Espen Ytreberg, professor of media studies at the University of Oslo (UiO), studies how we can live in sync with one another in complex, contemporary societies and the role of media in synchronisation. Ytreberg is now out with a new article on this idea based on his research at CAS.
Ytreberg led the CAS project In Sync: How Synchronisation and Mediation Produce Collective Times, Then and Now during the 2018/2019 academic year together with Helge Jordheim, professor of cultural history at UiO. It was a project about time and the idea that different forms of media play an important role in organising our different understandings of time.
‘In the simplest terms, being in sync is being coordinated in time,’ Ytreberg said. ‘It’s easy to see that we need such coordination in order to live together in societies, but it’s less obvious how we actually pull it off, particularly in complex, contemporary societies. We wanted to look closer at this, particularly the role of media in synchronisation.’
In April the project leaders published the article After supersynchronisation: How media synchronise the social, based on their CAS research project, in the peer-reviewed scholarly journal Time & Society.
We spoke with Ytreberg about the article and his stay at CAS.
Your article, a product of your CAS research, is now published. In the article, you argue that media play an important role in the production of shared synchronised time. Could you tell us about it?
This is an overview piece where Helge and I look at how different media have facilitated different forms of synchronisation throughout history. We also engage critically with scholars who talk about our contemporary moment as being dominated by one kind of temporality — for instance the collective fixation with the moment termed ‘presentism’ — in order to argue for synchronisation as more processual, incomplete and contested than that.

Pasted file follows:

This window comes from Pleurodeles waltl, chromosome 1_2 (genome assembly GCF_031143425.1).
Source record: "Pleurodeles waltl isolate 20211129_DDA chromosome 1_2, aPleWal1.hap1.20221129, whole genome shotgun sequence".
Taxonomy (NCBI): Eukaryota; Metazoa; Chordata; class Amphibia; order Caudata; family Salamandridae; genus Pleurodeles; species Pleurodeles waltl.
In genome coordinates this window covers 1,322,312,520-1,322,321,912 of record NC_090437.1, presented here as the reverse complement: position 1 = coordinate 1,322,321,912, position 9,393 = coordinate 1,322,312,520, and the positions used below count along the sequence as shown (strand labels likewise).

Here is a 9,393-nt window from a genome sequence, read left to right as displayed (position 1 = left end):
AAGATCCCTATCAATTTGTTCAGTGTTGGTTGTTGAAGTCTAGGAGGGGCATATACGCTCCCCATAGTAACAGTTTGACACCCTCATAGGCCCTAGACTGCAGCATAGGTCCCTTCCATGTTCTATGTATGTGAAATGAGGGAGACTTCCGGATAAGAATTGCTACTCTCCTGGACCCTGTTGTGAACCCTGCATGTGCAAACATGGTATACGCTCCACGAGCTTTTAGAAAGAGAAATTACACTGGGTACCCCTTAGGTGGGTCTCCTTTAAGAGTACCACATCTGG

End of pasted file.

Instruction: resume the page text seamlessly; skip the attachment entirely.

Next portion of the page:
You also argue that the world needs synchronisation more than ever in order to tackle the issue of climate change. Why is synchronisation so important?
Climate change is perhaps the most obvious illustration, one we discuss in our article. Our short-term political and medial temporalities are way out of sync with long-term natural processes that are going the wrong way altogether. As a society we don't know how to sync up one with the other, and we have to find out.
In May, you were a guest on the American NPR podcast Invisibilia to talk about Norwegian slow TV. The TV concept was a huge success in Norway, but flopped when it was introduced in the US. What is the connection between your work on synchronisation at CAS and your contribution to this podcast?
Slow TV is about slow time. One might also say that much of it is about how to connect with the slower processes of our natural environments. As the climate change question illustrates at its most acute, we need to work on that.
What do you remember best from your time at CAS?
The discussions, the impulses and the people — both those we invited and our helpers at CAS.
What advice would you give a future CAS project leader?
Set aside time not only to gather the impulses but also to process them.